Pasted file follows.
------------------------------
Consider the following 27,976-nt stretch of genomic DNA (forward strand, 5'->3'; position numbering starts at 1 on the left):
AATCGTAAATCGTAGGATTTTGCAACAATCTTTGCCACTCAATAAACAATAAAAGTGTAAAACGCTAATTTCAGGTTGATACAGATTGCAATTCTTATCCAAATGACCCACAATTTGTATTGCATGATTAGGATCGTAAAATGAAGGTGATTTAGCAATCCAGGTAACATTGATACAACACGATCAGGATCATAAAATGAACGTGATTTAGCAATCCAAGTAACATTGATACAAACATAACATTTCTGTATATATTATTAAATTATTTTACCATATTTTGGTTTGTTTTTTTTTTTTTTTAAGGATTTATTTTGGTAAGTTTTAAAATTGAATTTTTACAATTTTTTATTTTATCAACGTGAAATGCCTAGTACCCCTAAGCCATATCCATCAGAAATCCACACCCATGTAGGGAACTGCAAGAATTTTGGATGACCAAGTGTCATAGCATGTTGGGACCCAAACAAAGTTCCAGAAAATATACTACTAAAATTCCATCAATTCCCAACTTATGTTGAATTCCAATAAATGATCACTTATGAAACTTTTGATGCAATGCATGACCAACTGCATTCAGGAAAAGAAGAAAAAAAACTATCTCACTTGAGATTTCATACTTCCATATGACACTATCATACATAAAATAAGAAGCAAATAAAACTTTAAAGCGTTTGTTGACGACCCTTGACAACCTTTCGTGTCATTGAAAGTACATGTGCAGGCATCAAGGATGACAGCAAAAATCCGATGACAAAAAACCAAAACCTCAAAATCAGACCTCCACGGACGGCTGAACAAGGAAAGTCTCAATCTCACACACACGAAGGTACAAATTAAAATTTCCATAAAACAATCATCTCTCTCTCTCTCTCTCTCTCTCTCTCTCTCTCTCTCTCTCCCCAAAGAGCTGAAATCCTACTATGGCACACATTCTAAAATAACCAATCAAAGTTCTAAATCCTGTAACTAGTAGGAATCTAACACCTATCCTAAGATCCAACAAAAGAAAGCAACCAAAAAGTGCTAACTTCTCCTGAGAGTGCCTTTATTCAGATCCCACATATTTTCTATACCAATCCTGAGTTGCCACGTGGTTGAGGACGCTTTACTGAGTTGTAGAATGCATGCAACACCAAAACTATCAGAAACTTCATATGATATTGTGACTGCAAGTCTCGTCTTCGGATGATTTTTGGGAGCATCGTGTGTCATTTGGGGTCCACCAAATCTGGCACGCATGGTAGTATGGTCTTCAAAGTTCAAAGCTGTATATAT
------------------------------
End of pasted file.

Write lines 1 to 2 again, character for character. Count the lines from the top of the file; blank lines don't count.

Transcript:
Consider the following 27,976-nt stretch of genomic DNA (forward strand, 5'->3'; position numbering starts at 1 on the left):
AATCGTAAATCGTAGGATTTTGCAACAATCTTTGCCACTCAATAAACAATAAAAGTGTAAAACGCTAATTTCAGGTTGATACAGATTGCAATTCTTATCCAAATGACCCACAATTTGTATTGCATGATTAGGATCGTAAAATGAAGGTGATTTAGCAATCCAGGTAACATTGATACAACACGATCAGGATCATAAAATGAACGTGATTTAGCAATCCAAGTAACATTGATACAAACATAACATTTCTGTATATATTATTAAATTATTTTACCATATTTTGGTTTGTTTTTTTTTTTTTTTAAGGATTTATTTTGGTAAGTTTTAAAATTGAATTTTTACAATTTTTTATTTTATCAACGTGAAATGCCTAGTACCCCTAAGCCATATCCATCAGAAATCCACACCCATGTAGGGAACTGCAAGAATTTTGGATGACCAAGTGTCATAGCATGTTGGGACCCAAACAAAGTTCCAGAAAATATACTACTAAAATTCCATCAATTCCCAACTTATGTTGAATTCCAATAAATGATCACTTATGAAACTTTTGATGCAATGCATGACCAACTGCATTCAGGAAAAGAAGAAAAAAAACTATCTCACTTGAGATTTCATACTTCCATATGACACTATCATACATAAAATAAGAAGCAAATAAAACTTTAAAGCGTTTGTTGACGACCCTTGACAACCTTTCGTGTCATTGAAAGTACATGTGCAGGCATCAAGGATGACAGCAAAAATCCGATGACAAAAAACCAAAACCTCAAAATCAGACCTCCACGGACGGCTGAACAAGGAAAGTCTCAATCTCACACACACGAAGGTACAAATTAAAATTTCCATAAAACAATCATCTCTCTCTCTCTCTCTCTCTCTCTCTCTCTCTCTCTCTCTCCCCAAAGAGCTGAAATCCTACTATGGCACACATTCTAAAATAACCAATCAAAGTTCTAAATCCTGTAACTAGTAGGAATCTAACACCTATCCTAAGATCCAACAAAAGAAAGCAACCAAAAAGTGCTAACTTCTCCTGAGAGTGCCTTTATTCAGATCCCACATATTTTCTATACCAATCCTGAGTTGCCACGTGGTTGAGGACGCTTTACTGAGTTGTAGAATGCATGCAACACCAAAACTATCAGAAACTTCATATGATATTGTGACTGCAAGTCTCGTCTTCGGATGATTTTTGGGAGCATCGTGTGTCATTTGGGGTCCACCAAATCTGGCACGCATGGTAGTATGGTCTTCAAAGTTCAAAGCTGTATATAT